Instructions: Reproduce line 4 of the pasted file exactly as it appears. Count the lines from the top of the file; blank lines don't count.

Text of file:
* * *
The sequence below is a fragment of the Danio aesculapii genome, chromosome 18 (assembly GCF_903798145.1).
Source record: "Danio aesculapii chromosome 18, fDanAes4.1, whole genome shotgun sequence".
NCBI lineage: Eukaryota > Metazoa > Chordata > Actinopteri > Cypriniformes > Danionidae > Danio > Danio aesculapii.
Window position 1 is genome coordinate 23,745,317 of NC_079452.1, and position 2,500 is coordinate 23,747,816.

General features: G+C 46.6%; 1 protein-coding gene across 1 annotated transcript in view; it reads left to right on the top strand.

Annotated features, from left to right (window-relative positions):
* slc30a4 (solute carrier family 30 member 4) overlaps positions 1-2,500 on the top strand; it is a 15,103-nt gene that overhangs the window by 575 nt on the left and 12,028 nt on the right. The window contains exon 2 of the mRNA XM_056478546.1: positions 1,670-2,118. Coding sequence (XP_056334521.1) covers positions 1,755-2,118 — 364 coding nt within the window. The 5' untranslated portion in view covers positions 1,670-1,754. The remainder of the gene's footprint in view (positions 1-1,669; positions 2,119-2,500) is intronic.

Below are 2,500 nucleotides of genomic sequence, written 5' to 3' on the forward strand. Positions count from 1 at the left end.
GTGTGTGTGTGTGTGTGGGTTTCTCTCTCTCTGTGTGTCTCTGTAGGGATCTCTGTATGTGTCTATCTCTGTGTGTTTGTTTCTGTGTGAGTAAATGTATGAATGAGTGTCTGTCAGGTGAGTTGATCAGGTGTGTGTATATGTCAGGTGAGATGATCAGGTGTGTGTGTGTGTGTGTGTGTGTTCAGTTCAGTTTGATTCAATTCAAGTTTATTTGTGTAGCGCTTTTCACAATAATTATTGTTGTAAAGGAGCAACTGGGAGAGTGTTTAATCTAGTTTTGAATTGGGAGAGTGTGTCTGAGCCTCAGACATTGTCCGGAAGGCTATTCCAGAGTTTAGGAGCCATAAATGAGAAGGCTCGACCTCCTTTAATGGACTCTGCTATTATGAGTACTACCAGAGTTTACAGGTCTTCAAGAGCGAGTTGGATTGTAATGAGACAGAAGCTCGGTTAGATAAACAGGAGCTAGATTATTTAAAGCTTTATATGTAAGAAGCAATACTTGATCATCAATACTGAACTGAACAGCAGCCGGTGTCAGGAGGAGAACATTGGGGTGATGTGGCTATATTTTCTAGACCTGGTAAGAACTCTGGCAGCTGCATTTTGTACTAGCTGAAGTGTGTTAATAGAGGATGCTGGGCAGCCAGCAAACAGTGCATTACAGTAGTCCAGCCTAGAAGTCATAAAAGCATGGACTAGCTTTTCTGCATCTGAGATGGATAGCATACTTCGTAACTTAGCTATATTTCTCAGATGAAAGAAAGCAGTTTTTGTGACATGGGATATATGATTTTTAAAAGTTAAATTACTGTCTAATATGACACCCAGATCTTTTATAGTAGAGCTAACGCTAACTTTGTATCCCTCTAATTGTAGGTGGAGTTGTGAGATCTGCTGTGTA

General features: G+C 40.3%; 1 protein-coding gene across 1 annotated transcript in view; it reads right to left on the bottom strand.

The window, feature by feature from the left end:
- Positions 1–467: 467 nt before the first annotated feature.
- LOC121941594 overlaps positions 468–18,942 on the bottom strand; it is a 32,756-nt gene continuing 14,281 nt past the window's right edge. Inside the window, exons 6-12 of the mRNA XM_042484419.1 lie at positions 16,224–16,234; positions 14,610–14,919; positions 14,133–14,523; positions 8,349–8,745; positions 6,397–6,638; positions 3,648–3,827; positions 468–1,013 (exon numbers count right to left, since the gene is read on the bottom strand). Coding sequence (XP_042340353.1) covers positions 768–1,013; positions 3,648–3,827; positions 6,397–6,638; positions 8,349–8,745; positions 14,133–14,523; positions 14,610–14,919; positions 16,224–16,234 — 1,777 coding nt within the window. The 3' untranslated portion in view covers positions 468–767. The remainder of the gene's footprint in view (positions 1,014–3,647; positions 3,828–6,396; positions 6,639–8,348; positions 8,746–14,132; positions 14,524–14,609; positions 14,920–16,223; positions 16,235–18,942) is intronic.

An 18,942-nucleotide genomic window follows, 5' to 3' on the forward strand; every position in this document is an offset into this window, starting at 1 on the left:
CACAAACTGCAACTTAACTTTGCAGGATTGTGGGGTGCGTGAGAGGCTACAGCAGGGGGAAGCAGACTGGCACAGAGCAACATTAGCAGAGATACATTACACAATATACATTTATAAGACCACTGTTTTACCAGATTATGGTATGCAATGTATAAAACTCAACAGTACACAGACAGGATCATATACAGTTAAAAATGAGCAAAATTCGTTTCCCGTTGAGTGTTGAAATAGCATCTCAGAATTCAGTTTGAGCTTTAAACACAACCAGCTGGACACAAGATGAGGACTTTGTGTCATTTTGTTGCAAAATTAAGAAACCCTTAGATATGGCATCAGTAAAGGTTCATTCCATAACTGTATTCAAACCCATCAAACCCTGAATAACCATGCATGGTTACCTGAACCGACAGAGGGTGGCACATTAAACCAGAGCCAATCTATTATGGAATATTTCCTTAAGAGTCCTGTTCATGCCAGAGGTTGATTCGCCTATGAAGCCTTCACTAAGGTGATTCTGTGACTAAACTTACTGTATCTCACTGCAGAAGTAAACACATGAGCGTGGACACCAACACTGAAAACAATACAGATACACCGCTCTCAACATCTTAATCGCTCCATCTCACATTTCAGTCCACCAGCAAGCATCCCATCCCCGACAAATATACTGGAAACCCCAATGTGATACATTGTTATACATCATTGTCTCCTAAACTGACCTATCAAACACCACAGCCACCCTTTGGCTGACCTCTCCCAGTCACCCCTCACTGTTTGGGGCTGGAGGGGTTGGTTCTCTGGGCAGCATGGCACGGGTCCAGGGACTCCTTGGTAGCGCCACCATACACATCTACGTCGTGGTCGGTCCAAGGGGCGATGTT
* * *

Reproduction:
Window position 1 is genome coordinate 23,745,317 of NC_079452.1, and position 2,500 is coordinate 23,747,816.